Amygdala activity is associated with the successful encoding of item, but not source, information for positive and negative stimuli.
It has been debated whether the link between amygdala activity and subsequent memory is equally strong for positive and negative information. Moreover, it has been unclear whether amygdala activity at encoding corresponds with enhanced memory for all contextual aspects of the presentation of an emotional item, or whether amygdala activity primarily enhances memory for the emotional item itself. In the present functional magnetic resonance imaging study, participants encoded positive and negative stimuli while performing one of two tasks (judgment of animacy or commonness). Amygdala activity at encoding was related to subsequent memory for the positive and negative items but not to subsequent memory for the task performed. Amygdala activity showed no relationship to subsequent-memory performance for the neutral items. Regardless of the emotional content of the items, activity in the entorhinal cortex corresponded with subsequent memory for the item but not with memory for the task performed, whereas hippocampal activity corresponded with subsequent memory for the task performed. These results are the first to demonstrate that the amygdala can be equally engaged during the successful encoding of positive and negative items but that its activity does not facilitate the encoding of all contextual elements present during an encoding episode. The results further suggest that dissociations within the medial temporal lobe sometimes noted for nonemotional information (i.e., activity in the hippocampus proper leading to later memory for context, and activity in the entorhinal cortex leading to later memory for an item but not its context) also hold for emotional information.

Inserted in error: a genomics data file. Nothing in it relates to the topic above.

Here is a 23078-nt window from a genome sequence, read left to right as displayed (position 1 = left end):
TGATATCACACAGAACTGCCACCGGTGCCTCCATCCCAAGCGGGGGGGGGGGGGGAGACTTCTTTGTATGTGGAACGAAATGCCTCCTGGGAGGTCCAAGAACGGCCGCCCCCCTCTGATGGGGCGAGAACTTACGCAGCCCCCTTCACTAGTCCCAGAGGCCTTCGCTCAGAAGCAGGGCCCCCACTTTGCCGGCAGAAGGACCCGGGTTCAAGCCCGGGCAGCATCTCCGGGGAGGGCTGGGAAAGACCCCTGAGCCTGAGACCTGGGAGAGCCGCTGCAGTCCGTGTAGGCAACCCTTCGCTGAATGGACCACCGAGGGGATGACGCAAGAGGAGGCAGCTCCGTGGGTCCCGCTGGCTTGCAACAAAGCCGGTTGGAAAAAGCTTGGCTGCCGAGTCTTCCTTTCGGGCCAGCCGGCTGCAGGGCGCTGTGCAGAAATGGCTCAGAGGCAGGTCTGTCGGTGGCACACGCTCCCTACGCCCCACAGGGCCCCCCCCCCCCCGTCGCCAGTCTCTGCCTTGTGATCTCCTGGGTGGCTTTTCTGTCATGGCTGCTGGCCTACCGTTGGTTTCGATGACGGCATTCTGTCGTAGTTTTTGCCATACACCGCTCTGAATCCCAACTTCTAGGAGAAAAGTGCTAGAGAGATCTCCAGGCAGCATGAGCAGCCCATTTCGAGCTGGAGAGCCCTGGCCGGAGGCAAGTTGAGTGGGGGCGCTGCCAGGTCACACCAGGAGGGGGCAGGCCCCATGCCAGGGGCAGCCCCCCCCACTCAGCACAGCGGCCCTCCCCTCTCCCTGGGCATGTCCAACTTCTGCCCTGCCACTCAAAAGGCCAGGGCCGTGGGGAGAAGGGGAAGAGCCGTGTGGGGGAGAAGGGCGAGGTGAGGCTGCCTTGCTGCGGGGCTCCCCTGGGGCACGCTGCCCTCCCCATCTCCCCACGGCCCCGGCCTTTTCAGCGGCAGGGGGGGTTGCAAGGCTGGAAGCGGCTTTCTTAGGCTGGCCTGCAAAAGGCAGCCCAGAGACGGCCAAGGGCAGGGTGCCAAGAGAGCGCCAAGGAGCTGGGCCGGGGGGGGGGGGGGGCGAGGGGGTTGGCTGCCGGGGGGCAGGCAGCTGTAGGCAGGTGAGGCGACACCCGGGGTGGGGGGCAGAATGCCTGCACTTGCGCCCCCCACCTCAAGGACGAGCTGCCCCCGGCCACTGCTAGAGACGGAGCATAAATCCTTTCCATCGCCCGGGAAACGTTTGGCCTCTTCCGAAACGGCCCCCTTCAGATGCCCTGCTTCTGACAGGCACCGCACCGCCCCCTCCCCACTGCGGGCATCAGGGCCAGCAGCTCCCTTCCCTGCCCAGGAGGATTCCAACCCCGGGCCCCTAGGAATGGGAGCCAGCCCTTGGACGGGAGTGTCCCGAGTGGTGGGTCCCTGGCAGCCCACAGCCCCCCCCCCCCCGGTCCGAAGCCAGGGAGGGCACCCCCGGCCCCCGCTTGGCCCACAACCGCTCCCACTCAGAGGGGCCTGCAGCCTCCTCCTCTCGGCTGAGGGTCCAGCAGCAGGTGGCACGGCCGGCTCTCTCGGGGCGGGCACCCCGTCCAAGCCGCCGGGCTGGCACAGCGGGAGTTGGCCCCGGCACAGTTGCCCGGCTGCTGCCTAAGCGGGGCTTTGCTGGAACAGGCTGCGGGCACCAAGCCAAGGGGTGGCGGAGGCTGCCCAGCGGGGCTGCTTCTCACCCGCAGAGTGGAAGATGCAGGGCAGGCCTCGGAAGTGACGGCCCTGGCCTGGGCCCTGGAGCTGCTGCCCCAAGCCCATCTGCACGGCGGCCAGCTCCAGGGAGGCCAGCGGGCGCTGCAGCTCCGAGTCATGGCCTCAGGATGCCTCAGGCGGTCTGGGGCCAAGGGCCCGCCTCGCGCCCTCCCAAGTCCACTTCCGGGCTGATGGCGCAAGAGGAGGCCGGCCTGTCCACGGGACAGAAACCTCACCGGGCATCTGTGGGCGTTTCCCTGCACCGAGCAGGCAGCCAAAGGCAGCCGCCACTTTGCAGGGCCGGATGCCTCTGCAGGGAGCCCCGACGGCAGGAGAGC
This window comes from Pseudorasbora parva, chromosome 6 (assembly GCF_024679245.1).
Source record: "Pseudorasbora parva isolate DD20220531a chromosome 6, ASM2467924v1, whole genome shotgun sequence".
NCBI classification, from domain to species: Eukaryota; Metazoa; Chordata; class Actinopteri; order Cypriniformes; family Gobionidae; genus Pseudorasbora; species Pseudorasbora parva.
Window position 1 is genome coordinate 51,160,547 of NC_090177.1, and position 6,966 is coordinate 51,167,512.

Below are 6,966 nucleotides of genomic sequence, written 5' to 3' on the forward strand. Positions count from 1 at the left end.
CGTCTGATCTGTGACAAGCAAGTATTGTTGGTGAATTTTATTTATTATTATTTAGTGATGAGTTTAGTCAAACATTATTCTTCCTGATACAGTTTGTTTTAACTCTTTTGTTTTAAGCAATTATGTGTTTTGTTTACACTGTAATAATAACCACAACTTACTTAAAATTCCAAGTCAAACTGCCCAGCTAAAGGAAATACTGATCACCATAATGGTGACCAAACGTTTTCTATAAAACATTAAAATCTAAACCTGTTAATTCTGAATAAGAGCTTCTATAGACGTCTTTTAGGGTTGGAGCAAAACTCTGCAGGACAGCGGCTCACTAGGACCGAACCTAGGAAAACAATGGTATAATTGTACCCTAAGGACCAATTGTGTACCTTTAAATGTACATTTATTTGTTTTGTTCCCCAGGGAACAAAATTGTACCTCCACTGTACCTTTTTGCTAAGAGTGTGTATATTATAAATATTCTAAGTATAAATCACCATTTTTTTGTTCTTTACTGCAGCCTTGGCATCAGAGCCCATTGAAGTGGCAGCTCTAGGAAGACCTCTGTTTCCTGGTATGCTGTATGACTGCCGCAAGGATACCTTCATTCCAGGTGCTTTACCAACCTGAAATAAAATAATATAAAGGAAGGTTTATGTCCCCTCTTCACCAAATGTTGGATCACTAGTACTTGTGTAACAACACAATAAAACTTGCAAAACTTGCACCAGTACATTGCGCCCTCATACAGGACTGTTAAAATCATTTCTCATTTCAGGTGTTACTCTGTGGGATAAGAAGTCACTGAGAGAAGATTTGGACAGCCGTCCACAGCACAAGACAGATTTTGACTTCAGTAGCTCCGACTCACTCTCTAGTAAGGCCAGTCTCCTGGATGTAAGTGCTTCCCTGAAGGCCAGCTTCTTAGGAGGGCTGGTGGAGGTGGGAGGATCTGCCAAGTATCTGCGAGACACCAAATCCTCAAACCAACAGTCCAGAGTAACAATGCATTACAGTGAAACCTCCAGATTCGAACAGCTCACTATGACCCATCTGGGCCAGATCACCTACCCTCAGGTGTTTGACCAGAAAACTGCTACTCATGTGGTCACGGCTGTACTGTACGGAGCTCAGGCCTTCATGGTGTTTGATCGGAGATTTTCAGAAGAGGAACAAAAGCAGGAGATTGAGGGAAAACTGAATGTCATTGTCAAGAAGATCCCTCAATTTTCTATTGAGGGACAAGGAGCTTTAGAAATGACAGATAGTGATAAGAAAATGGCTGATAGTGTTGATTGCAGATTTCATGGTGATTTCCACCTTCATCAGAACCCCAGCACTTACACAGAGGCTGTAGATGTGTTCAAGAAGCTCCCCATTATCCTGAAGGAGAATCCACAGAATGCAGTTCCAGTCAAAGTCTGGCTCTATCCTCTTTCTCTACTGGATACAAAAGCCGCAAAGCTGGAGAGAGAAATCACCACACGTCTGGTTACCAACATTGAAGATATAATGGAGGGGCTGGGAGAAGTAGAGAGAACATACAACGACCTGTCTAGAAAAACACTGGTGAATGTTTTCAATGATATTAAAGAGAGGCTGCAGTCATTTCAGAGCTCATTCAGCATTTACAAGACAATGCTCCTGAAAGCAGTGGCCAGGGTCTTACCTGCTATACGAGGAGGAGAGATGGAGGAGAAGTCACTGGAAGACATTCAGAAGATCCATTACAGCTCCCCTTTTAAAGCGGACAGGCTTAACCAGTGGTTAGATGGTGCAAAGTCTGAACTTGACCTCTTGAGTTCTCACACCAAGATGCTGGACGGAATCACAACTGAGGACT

Pubmed ID: 16510734 RIS Download
Adolescent | Adult | Amygdala | Analysis of Variance | Brain Mapping | Emotions | Entorhinal Cortex | Female | Hippocampus | Humans | Image Processing, Computer-Assisted | Magnetic Resonance Imaging | Male | Memory | Motor Activity | Oxygen | Pattern Recognition, Visual | Photic Stimulation | Reaction Time